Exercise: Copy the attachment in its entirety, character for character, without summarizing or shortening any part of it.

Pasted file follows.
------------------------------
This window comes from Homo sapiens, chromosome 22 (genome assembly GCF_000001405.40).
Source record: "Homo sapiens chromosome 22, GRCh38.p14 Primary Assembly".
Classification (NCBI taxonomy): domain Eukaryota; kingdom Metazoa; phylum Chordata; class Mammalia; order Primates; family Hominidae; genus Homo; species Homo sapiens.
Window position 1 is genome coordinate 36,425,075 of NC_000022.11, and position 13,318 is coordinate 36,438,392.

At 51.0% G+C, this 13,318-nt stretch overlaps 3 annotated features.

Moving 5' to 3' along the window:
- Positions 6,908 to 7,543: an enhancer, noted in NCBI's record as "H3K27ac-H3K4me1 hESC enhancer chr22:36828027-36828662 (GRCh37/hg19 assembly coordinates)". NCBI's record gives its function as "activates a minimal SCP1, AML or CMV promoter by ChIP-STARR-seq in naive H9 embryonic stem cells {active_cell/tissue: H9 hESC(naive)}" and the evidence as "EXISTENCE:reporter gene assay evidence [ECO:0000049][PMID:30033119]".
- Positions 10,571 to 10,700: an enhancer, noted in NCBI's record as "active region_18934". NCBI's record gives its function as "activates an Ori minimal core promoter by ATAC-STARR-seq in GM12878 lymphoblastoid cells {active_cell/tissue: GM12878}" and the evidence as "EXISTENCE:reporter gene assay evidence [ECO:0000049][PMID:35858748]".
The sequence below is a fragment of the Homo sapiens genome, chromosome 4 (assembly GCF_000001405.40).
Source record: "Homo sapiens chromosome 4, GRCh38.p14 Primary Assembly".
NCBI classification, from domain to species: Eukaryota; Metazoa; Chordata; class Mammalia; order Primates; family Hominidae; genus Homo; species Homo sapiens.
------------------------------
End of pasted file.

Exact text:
This window comes from Homo sapiens, chromosome 22 (genome assembly GCF_000001405.40).
Source record: "Homo sapiens chromosome 22, GRCh38.p14 Primary Assembly".
Classification (NCBI taxonomy): domain Eukaryota; kingdom Metazoa; phylum Chordata; class Mammalia; order Primates; family Hominidae; genus Homo; species Homo sapiens.
Window position 1 is genome coordinate 36,425,075 of NC_000022.11, and position 13,318 is coordinate 36,438,392.

At 51.0% G+C, this 13,318-nt stretch overlaps 3 annotated features.

Moving 5' to 3' along the window:
- Positions 6,908 to 7,543: an enhancer, noted in NCBI's record as "H3K27ac-H3K4me1 hESC enhancer chr22:36828027-36828662 (GRCh37/hg19 assembly coordinates)". NCBI's record gives its function as "activates a minimal SCP1, AML or CMV promoter by ChIP-STARR-seq in naive H9 embryonic stem cells {active_cell/tissue: H9 hESC(naive)}" and the evidence as "EXISTENCE:reporter gene assay evidence [ECO:0000049][PMID:30033119]".
- Positions 10,571 to 10,700: an enhancer, noted in NCBI's record as "active region_18934". NCBI's record gives its function as "activates an Ori minimal core promoter by ATAC-STARR-seq in GM12878 lymphoblastoid cells {active_cell/tissue: GM12878}" and the evidence as "EXISTENCE:reporter gene assay evidence [ECO:0000049][PMID:35858748]".
The sequence below is a fragment of the Homo sapiens genome, chromosome 4 (assembly GCF_000001405.40).
Source record: "Homo sapiens chromosome 4, GRCh38.p14 Primary Assembly".
NCBI classification, from domain to species: Eukaryota; Metazoa; Chordata; class Mammalia; order Primates; family Hominidae; genus Homo; species Homo sapiens.